acf-json directory in the theme. Prior to ACF 6.2, it was also possible to change the load/save path and load JSON from multiple different directories. However, it wasn’t possible to save the JSON files to multiple directories, making it much harder to save the files back to the location they were loaded from.
In 6.2, we’ve added new filters to accomplish this. Check out our documentation to see how.
Registering custom post types and taxonomies right from the ACF admin UI has proved to be a time saving feature for many developers, allowing them to more easily create the data structures for their sites.
However, for sites that contain lots of similar post types or taxonomies, being able to duplicate existing ones was a much needed but missing feature. We’ve changed that in 6.2, making it possible to duplicate a post type or taxonomy from the list table screen as well as from the notice that shows after saving a post type. When you duplicate a post type or taxonomy, it will take you into the creation screen, with all the values apart from the name prefilled from the object you are duplicating.
These are just the highlights, with more improvements and bug fixes bundled in this release. To see a full list of all the updates, take a look at the changelog.
WordPress core recently announced that they are dropping support for PHP 5 as of WordPress 6.3, which makes a lot of sense. PHP 5 was end-of-life at the end of 2018! As a plugin with a large user base, the team feels that we have a responsibility to assist in getting users to keep PHP and WordPress versions updated to the latest version as possible.
TL,DR; As of ACF and ACF PRO 6.2, we have raised the minimum required PHP version to 7.0 and the minimum required WordPress version to 5.8.
The ACF plugin has had a minimum PHP requirement of PHP 5.6 for a long time, so we have decided to match WordPress – PHP 7.0.
While we analyzed the impact of raising the minimum PHP version, we also investigated raising our minimum supported WordPress version requirement. This has been sitting at WordPress 4.7 for a long time. WordPress 4.7 was released in December 2016!
In contrast, WordPress 5.8 was released in September 2021. With ACF Blocks better tracking WordPress block development since ACF 6.0’s new generation of ACF Blocks, it made sense to raise it. We also found a large number of installs using ACF PRO on WordPress 4 hadn’t updated ACF in a long time.
Going forward, we’re planning some significant improvements and upgrades to ACF Blocks. These features will require more modern versions of WordPress with newer block editor features too. We already require WordPress 5.8 for ACF Blocks v2, and this will bring the rest of the plugin in line with that.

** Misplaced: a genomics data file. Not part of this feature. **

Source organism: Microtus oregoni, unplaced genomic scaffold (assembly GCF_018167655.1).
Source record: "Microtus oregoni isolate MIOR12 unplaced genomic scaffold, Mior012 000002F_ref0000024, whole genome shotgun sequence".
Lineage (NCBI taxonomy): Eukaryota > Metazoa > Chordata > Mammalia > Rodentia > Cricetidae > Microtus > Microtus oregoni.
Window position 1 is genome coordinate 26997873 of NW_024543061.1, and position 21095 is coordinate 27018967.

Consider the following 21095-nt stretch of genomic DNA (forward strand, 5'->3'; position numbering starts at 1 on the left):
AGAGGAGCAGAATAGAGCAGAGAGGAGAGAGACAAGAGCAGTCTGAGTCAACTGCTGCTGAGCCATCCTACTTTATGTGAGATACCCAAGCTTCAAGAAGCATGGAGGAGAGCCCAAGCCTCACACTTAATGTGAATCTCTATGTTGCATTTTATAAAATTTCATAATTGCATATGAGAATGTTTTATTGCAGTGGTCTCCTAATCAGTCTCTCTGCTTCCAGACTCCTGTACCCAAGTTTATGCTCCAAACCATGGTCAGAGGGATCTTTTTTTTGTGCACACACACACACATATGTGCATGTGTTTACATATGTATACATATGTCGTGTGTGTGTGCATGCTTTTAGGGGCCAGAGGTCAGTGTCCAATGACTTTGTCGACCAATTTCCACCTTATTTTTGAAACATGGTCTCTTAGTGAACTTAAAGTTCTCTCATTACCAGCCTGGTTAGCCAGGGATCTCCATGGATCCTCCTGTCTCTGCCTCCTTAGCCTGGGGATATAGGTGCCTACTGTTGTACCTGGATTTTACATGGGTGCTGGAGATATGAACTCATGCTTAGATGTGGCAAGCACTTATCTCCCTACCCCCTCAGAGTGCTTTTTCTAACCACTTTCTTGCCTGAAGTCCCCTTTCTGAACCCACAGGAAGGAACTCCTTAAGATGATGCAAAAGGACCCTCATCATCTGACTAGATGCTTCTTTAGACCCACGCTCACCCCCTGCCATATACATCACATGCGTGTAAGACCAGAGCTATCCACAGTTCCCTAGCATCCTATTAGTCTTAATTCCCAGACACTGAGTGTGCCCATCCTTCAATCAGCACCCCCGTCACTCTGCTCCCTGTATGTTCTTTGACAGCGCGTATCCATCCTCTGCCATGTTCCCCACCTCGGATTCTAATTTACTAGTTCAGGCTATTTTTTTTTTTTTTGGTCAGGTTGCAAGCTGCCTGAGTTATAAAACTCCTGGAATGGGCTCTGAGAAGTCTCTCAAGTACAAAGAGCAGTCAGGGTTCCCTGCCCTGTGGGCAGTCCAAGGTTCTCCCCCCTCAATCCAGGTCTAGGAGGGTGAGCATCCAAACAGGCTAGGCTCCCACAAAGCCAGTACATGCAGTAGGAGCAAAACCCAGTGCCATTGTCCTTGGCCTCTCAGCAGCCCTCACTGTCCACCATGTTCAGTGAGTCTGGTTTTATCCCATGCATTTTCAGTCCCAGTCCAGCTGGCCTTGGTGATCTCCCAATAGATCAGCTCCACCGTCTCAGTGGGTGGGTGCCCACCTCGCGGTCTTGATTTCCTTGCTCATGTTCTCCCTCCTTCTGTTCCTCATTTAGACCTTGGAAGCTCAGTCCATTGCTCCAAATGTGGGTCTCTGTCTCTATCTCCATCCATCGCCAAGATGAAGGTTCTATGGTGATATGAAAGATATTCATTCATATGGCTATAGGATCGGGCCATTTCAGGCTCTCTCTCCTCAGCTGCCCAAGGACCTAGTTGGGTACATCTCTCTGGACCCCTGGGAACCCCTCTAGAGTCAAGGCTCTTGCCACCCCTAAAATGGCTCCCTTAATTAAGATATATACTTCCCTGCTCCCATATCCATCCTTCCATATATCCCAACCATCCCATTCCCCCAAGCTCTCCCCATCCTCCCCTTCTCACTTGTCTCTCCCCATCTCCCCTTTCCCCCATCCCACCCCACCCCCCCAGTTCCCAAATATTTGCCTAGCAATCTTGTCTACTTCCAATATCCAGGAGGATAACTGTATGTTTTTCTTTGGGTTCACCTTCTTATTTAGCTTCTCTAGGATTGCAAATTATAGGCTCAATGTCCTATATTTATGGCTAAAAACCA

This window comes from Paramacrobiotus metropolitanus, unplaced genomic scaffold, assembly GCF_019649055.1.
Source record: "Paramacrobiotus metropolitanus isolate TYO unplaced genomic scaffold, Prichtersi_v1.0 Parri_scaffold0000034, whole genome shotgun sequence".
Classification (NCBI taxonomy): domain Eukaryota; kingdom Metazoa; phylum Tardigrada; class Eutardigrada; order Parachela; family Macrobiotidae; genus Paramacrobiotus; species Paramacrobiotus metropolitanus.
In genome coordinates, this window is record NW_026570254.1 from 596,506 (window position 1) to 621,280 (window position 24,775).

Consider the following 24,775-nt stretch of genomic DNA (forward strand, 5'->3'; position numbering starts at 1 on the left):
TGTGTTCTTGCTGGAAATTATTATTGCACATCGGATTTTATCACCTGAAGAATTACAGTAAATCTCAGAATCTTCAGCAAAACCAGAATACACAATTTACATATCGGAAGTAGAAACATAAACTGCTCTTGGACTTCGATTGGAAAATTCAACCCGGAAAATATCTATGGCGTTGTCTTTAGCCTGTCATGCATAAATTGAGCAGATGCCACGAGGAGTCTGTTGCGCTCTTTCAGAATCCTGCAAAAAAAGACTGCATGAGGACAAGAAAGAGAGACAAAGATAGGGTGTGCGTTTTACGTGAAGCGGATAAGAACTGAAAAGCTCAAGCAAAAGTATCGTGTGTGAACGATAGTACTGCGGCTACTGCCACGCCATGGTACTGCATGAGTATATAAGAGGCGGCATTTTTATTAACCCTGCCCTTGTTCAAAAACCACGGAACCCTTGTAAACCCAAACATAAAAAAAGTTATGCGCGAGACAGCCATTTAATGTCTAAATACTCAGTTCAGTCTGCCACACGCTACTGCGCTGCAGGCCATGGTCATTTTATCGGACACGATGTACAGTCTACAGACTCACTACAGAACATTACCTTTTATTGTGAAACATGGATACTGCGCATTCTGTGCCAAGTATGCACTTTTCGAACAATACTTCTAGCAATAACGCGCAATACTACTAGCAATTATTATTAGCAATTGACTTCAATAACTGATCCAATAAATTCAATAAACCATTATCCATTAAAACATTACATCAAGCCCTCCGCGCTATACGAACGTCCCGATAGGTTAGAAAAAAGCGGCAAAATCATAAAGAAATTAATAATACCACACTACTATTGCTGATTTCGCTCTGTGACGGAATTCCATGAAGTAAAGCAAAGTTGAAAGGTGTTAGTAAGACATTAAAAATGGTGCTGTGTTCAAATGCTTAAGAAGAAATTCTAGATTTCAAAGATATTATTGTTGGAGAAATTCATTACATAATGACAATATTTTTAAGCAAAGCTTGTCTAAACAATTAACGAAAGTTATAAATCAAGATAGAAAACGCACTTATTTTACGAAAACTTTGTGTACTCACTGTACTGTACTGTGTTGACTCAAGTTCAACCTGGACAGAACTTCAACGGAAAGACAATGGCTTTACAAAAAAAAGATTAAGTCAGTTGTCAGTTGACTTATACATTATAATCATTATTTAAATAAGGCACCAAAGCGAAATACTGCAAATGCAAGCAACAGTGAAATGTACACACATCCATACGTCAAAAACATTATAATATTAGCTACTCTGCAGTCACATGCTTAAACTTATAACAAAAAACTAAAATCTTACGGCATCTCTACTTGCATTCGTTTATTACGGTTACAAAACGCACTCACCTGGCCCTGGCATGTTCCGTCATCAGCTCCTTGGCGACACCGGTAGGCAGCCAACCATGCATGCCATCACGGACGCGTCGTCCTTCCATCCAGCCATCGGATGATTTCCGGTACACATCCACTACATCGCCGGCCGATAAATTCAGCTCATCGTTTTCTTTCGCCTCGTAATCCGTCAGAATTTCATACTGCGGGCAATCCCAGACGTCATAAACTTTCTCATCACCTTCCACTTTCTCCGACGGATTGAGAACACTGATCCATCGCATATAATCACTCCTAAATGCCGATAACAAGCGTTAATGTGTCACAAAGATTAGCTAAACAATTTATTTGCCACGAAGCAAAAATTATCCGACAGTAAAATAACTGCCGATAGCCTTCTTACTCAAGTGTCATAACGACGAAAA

If you are running ACF on a site that doesn’t meet these new requirements, WordPress won’t let you update to ACF 6.2 if your PHP version is lower than 7.0, and will show a warning message if your WordPress version is lower than 5.8.
We are always open to hear your thoughts about the plugin and any feature requests you might have. However, in the past there hasn’t been a central way to make your thoughts heard. We’ve had people suggest feature requests in support, on the forums, over Twitter and even in person. As you can imagine, that doesn’t make it easy to keep on top of them all, and our users don’t have any insight into what others are asking for.
Thanks to the larger product team at WP Engine, we now have a public feedback board powered by Canny.io where you can post feature requests, improvement suggestions, as well as vote and comment on posts from other users.
Check out the board here – advancedcustomfields.com/feedback/
We’ve also added a link to it in the footer of the ACF plugin pages, along with handy links to our support, changelog, and documentation pages:
So go forth and request features, post suggestions, and help us make the plugin even better. 🙌
We’ve got a packed backlog with new features, improvements, and bug fixes to keep us busy over the next few months. For ACF 6.3 we’ll be focusing on improvements to the ACF Blocks functionality in ACF PRO, including block field validation, saving block data in post meta, and improving our UI to make it closer to the native block editor.
Keep up to date with what we’re working on in our bi-weekly ACF Chat Fridays office hours.
Thanks to everyone in the ACF community who helped make this release possible! 🙌
Are you excited about the new features and improvements in ACF 6.2? Let us know in the comments below or on Twitter.